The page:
WASHINGTON (Reuters) -A key Democrat and Republican in the U.S. House of Representatives reached a deal to form a bipartisan commission to investigate the deadly Jan. 6 attack on the U.S. Capitol by Donald Trump’s supporters, the lawmakers said on Friday.
Democratic Representative Bennie Thompson, chairman of the House Homeland Security Committee, and Republican ranking member John Katko said they would introduce legislation as soon as next week to set up the investigative panel modeled after the one used to probe the attacks of Sept. 11, 2001.
“There has been a growing consensus that the January 6th attack is of a complexity and national significance that … we need an independent commission to investigate,” Thompson said in a statement. “Inaction – or just moving on – is simply not an option.”
In a separate statement, Katko said the Capitol remained a target for extremists. “This is about facts, not partisan politics,” he said.
Hundreds of Trump supporters stormed the Capitol on Jan. 6 as Congress was meeting to certify Joe Biden’s presidential election victory. They fought with police and sent lawmakers running for cover after smashing windows to enter the building. The violence left five dead, including a Capitol Police officer.
Kevin McCarthy, the House Republican leader, told reporters that he had not signed off on the lawmakers’ deal and said the commission should look at events that came before and after Jan. 6, including an unrelated incident in April when a motorist rammed a car into a pair of Capitol Police officers, killing one.
The Jan. 6 riot followed a fiery speech in which then-President Trump falsely alleged that his election defeat was the result of widespread voter fraud, a claim that has been dismissed by multiple courts, state election officials and his own administration’s review.
In the immediate aftermath of the riot, multiple Republicans condemned Trump’s words. Out of office, he has doubled down on his false claims of fraud, which multiple Republican-controlled state legislatures have cited as a justification for passing new restrictions on voting.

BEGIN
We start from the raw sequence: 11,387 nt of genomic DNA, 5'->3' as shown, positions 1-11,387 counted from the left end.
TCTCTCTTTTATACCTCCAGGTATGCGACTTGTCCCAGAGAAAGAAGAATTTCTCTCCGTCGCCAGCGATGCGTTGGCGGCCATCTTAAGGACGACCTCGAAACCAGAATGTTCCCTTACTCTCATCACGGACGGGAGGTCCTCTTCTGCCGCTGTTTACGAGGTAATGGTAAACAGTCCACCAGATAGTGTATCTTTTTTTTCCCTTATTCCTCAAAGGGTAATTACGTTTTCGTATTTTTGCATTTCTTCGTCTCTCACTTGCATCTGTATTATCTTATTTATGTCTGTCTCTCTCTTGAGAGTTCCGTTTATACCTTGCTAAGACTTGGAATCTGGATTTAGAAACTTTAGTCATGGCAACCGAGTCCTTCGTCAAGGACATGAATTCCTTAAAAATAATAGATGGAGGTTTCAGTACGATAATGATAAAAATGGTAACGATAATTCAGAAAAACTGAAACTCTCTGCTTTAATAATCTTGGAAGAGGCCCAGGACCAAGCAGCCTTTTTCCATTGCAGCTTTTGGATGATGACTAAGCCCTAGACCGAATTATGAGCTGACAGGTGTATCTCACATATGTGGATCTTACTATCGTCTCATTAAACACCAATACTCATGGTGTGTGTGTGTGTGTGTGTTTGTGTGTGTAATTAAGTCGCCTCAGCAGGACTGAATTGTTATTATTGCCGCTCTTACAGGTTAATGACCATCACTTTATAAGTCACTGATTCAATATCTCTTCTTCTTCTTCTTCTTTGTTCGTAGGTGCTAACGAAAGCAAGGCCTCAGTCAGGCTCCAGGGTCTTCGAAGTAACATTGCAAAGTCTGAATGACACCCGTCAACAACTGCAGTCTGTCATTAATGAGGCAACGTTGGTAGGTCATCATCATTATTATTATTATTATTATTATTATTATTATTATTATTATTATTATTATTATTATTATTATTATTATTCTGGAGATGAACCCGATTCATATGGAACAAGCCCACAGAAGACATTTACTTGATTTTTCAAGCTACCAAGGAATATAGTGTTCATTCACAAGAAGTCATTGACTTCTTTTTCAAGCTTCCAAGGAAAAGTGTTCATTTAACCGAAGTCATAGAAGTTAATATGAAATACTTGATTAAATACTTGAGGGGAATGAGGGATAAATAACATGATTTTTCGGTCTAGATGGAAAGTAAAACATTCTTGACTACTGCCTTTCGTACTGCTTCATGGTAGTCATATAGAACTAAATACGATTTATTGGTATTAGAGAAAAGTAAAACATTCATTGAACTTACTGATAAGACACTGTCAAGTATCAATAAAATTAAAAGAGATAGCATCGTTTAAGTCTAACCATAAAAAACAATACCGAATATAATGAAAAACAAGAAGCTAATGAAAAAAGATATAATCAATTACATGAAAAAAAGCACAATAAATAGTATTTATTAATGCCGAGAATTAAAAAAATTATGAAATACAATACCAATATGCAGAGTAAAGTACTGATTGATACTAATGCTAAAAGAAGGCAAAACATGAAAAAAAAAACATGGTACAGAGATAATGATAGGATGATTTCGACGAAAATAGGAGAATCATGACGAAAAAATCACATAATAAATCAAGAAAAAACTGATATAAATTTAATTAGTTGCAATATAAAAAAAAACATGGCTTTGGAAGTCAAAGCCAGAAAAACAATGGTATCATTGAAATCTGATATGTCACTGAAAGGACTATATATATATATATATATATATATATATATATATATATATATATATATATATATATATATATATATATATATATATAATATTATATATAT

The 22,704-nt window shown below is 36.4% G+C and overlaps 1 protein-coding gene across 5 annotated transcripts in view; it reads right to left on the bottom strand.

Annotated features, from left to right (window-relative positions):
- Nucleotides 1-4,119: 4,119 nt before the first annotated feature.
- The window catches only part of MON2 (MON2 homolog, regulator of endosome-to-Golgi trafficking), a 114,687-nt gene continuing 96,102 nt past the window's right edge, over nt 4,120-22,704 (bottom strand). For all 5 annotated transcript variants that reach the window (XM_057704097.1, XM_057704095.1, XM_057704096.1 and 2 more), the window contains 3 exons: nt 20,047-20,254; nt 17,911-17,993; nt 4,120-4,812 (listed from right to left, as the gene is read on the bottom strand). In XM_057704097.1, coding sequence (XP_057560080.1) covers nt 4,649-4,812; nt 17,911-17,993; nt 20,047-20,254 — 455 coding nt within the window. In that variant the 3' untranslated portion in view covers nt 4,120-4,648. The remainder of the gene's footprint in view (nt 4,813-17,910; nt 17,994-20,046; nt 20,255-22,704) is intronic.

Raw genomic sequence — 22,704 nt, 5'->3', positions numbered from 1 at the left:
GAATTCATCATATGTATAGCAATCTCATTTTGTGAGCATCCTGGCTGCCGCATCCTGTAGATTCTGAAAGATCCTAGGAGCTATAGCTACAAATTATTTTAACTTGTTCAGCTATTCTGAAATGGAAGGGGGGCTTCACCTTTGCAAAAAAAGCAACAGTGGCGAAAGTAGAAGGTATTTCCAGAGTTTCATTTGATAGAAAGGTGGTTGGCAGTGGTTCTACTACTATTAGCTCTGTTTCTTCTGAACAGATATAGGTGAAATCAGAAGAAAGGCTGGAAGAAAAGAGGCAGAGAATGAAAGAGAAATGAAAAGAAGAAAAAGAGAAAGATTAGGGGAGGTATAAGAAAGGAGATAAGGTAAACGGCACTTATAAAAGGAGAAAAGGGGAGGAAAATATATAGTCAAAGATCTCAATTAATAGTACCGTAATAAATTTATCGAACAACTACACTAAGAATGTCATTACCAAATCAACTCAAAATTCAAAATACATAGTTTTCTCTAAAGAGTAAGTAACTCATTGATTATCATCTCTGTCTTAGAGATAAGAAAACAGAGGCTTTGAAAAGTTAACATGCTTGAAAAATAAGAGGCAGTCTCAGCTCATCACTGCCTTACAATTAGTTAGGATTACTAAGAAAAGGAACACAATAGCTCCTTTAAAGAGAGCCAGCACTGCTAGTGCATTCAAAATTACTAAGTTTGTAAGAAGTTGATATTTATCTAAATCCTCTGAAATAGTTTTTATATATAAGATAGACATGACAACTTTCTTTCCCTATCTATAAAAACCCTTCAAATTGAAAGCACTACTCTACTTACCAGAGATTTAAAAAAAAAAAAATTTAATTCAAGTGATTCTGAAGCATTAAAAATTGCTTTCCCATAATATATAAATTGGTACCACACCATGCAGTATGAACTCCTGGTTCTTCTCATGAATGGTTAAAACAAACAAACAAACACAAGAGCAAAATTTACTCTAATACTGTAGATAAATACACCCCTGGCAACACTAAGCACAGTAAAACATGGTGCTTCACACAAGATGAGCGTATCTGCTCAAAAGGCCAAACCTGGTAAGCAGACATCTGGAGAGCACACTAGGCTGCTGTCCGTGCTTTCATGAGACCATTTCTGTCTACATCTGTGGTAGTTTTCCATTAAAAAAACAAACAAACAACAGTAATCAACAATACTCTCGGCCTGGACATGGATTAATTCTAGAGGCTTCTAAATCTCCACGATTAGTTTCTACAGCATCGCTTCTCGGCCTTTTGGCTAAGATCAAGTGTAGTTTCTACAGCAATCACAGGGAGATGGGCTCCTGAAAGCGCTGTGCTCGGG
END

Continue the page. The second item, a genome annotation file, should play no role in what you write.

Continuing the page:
The House Republican caucus this week stripped Representative Liz Cheney of her party leadership role because she loudly rejected Trump’s “big lie.” On Friday, they elected a Trump-picked candidate, Elise Stefanik, to succeed her.
Cheney praised the step towards creating a bipartisan commission.
“All members, especially House and Senate leaders, should support this effort and there should be no delay in passing this bill to find the facts and the truth about what happened on January 6th and the events leading up to it,” Cheney said.
Some congressional Republicans have denied key details of Jan. 6 or downplayed the violence that led to Trump’s second impeachment trial on a charge of inciting insurrection.
In a hearing on the incident on Wednesday, Andrew Clyde, a lawmaker from Georgia, said calling the incident an insurrection was a “bold-faced lie” and likened participants to “a normal tourist visit.”
More than 400 people have been arrested for taking part in the riot.
Like the Sept. 11 panel, the proposed 10-member panel would have five commissioners appointed by each party as well as subpoena authority. Its report and “recommendations to prevent future attacks on our democratic institutions” would be due by Dec. 31, the lawmakers said.
Both the House and the Senate would have to approve the bill that sets up the commission, which would then go to Biden to sign into law.
A police officer who was beaten by a pro-Trump mob and tasered several times in the back of his neck during the riot last week pleaded in an open letter to members of Congress not to downplay the day’s violence.
“I struggle daily with the emotional anxiety of having survived such a traumatic event but I also struggle with the anxiety of hearing those who continue to downplay the events of that day,” Washington Metropolitan police officer Mike Fanone wrote. “The indifference … is disgraceful.”
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